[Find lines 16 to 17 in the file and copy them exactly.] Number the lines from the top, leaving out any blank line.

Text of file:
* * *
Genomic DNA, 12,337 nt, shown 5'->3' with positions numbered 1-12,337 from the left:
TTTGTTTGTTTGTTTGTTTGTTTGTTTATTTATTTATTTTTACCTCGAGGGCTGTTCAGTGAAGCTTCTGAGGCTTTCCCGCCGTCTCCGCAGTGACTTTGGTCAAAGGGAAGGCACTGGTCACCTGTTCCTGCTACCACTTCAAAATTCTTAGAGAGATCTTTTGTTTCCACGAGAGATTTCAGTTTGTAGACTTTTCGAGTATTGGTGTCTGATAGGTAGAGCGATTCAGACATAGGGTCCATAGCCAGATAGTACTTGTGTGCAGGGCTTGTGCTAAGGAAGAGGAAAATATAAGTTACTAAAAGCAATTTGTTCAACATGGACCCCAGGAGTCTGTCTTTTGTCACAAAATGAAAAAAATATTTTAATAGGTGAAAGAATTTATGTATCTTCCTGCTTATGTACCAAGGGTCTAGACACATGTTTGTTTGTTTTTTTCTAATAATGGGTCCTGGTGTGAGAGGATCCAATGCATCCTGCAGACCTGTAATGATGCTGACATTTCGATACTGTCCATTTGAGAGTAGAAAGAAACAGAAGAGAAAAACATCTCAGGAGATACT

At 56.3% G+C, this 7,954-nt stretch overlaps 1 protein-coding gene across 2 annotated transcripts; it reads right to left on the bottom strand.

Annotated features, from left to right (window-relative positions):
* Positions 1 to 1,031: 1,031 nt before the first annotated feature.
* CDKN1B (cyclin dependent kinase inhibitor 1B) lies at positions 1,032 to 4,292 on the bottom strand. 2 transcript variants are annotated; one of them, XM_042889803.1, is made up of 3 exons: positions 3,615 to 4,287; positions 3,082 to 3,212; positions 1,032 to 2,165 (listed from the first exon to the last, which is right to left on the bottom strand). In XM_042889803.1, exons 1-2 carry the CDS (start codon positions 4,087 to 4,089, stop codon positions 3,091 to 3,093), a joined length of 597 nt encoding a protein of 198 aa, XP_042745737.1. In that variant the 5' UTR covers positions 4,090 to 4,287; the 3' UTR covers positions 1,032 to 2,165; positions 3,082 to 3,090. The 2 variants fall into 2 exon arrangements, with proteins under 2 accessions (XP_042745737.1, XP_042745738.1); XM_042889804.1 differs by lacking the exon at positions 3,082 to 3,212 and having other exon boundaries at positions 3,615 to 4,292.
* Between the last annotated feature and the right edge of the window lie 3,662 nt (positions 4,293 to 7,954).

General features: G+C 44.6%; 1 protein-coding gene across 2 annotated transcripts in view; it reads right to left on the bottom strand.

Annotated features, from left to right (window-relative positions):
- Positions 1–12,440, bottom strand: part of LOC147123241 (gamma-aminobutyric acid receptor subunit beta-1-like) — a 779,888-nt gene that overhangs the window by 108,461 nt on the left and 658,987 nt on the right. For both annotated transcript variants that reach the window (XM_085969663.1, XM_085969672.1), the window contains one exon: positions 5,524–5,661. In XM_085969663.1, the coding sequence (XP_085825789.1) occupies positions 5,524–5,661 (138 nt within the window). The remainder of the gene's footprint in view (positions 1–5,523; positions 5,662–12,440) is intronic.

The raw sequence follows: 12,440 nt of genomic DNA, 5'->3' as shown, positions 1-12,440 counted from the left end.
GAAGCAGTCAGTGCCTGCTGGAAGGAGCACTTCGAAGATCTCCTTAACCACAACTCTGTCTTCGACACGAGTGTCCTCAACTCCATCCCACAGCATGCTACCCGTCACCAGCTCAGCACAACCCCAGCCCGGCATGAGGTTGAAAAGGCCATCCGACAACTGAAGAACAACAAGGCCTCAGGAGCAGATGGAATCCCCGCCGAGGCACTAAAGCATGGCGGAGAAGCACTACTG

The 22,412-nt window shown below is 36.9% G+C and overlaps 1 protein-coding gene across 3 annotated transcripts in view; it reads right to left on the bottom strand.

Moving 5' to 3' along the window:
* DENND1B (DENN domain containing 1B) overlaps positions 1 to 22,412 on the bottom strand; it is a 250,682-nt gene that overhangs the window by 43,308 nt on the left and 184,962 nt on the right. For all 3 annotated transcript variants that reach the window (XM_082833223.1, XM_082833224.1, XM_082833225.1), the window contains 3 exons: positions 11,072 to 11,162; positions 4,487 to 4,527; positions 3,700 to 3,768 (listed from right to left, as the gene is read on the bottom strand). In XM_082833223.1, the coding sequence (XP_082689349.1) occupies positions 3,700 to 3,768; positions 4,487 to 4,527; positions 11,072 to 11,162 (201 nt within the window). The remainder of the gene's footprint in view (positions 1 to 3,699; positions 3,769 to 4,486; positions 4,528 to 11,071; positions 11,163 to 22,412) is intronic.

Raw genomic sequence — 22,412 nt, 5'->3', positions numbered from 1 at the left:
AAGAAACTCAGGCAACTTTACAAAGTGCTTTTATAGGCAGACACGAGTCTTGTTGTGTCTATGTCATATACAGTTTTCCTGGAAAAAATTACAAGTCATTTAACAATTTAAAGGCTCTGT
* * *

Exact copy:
Raw genomic sequence — 22,412 nt, 5'->3', positions numbered from 1 at the left:
AAGAAACTCAGGCAACTTTACAAAGTGCTTTTATAGGCAGACACGAGTCTTGTTGTGTCTATGTCATATACAGTTTTCCTGGAAAAAATTACAAGTCATTTAACAATTTAAAGGCTCTGT